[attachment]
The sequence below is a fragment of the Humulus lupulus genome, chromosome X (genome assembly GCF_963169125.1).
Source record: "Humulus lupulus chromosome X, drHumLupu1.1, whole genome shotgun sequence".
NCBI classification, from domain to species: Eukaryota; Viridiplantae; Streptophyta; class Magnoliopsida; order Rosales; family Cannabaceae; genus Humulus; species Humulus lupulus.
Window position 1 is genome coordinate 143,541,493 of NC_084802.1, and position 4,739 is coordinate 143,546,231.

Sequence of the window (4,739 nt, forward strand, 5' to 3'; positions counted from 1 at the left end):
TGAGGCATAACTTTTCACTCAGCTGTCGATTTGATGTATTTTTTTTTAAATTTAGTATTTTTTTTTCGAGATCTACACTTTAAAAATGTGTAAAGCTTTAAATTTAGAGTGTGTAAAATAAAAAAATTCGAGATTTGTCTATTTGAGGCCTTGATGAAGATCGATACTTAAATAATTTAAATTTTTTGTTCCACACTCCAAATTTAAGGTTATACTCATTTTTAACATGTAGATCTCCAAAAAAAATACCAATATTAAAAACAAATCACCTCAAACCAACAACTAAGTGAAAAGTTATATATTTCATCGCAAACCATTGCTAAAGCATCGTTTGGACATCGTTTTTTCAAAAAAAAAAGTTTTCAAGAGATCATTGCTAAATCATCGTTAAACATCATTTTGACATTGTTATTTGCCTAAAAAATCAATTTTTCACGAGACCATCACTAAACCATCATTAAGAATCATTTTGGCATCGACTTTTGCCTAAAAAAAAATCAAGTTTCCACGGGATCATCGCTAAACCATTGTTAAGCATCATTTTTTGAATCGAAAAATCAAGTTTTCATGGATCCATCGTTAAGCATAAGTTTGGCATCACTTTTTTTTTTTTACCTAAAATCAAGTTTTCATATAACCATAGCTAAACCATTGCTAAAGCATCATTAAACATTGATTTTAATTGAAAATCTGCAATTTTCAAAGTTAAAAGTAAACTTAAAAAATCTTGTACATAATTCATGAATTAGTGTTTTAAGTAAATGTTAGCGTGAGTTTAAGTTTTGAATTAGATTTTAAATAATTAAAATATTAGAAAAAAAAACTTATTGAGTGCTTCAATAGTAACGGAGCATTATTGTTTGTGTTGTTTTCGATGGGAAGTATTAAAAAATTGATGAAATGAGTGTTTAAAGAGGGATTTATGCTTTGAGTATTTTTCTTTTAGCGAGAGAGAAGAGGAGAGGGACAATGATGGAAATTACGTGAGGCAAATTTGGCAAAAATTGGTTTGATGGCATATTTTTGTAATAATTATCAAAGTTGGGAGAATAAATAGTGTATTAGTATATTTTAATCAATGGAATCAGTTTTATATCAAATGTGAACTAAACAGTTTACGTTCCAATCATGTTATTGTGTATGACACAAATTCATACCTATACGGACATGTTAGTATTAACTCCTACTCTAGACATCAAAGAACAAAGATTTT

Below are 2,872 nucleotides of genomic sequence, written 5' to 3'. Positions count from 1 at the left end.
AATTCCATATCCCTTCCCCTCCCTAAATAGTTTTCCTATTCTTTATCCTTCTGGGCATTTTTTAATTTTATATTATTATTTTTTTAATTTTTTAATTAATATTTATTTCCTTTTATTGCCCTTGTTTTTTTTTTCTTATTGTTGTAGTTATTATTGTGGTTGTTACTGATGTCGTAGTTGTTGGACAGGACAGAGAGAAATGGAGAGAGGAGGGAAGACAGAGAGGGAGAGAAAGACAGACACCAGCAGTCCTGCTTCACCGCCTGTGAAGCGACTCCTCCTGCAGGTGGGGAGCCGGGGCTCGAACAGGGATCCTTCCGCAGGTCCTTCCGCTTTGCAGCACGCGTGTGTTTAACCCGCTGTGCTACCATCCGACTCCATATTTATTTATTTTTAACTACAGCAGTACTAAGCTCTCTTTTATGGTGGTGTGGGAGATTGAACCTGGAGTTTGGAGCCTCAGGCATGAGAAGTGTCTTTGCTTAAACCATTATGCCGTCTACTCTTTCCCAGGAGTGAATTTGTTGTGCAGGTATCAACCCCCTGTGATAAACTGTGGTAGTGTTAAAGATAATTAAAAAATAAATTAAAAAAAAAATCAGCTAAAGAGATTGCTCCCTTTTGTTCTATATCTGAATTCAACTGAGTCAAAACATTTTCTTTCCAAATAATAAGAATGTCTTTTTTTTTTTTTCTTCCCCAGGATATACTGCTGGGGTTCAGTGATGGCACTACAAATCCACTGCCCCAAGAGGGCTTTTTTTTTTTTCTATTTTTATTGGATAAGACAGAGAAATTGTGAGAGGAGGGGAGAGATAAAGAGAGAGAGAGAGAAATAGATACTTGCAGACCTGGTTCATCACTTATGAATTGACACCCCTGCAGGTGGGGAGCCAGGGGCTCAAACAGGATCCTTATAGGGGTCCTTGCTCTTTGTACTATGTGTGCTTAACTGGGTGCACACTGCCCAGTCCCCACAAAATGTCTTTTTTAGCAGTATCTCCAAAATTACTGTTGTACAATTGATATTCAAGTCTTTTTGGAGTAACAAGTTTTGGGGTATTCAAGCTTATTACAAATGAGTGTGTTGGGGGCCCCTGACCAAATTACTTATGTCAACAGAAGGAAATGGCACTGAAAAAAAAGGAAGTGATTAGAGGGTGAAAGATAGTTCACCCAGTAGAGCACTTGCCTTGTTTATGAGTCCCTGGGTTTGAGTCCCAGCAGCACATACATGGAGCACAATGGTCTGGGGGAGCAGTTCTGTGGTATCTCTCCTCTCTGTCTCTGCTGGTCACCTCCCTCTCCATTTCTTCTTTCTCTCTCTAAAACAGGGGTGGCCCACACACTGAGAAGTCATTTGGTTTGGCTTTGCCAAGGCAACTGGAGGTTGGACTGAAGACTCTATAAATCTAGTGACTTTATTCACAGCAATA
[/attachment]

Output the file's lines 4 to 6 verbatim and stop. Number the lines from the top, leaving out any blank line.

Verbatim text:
Window position 1 is genome coordinate 143,541,493 of NC_084802.1, and position 4,739 is coordinate 143,546,231.

Sequence of the window (4,739 nt, forward strand, 5' to 3'; positions counted from 1 at the left end):
TGAGGCATAACTTTTCACTCAGCTGTCGATTTGATGTATTTTTTTTTAAATTTAGTATTTTTTTTTCGAGATCTACACTTTAAAAATGTGTAAAGCTTTAAATTTAGAGTGTGTAAAATAAAAAAATTCGAGATTTGTCTATTTGAGGCCTTGATGAAGATCGATACTTAAATAATTTAAATTTTTTGTTCCACACTCCAAATTTAAGGTTATACTCATTTTTAACATGTAGATCTCCAAAAAAAATACCAATATTAAAAACAAATCACCTCAAACCAACAACTAAGTGAAAAGTTATATATTTCATCGCAAACCATTGCTAAAGCATCGTTTGGACATCGTTTTTTCAAAAAAAAAAGTTTTCAAGAGATCATTGCTAAATCATCGTTAAACATCATTTTGACATTGTTATTTGCCTAAAAAATCAATTTTTCACGAGACCATCACTAAACCATCATTAAGAATCATTTTGGCATCGACTTTTGCCTAAAAAAAAATCAAGTTTCCACGGGATCATCGCTAAACCATTGTTAAGCATCATTTTTTGAATCGAAAAATCAAGTTTTCATGGATCCATCGTTAAGCATAAGTTTGGCATCACTTTTTTTTTTTTACCTAAAATCAAGTTTTCATATAACCATAGCTAAACCATTGCTAAAGCATCATTAAACATTGATTTTAATTGAAAATCTGCAATTTTCAAAGTTAAAAGTAAACTTAAAAAATCTTGTACATAATTCATGAATTAGTGTTTTAAGTAAATGTTAGCGTGAGTTTAAGTTTTGAATTAGATTTTAAATAATTAAAATATTAGAAAAAAAAACTTATTGAGTGCTTCAATAGTAACGGAGCATTATTGTTTGTGTTGTTTTCGATGGGAAGTATTAAAAAATTGATGAAATGAGTGTTTAAAGAGGGATTTATGCTTTGAGTATTTTTCTTTTAGCGAGAGAGAAGAGGAGAGGGACAATGATGGAAATTACGTGAGGCAAATTTGGCAAAAATTGGTTTGATGGCATATTTTTGTAATAATTATCAAAGTTGGGAGAATAAATAGTGTATTAGTATATTTTAATCAATGGAATCAGTTTTATATCAAATGTGAACTAAACAGTTTACGTTCCAATCATGTTATTGTGTATGACACAAATTCATACCTATACGGACATGTTAGTATTAACTCCTACTCTAGACATCAAAGAACAAAGATTTT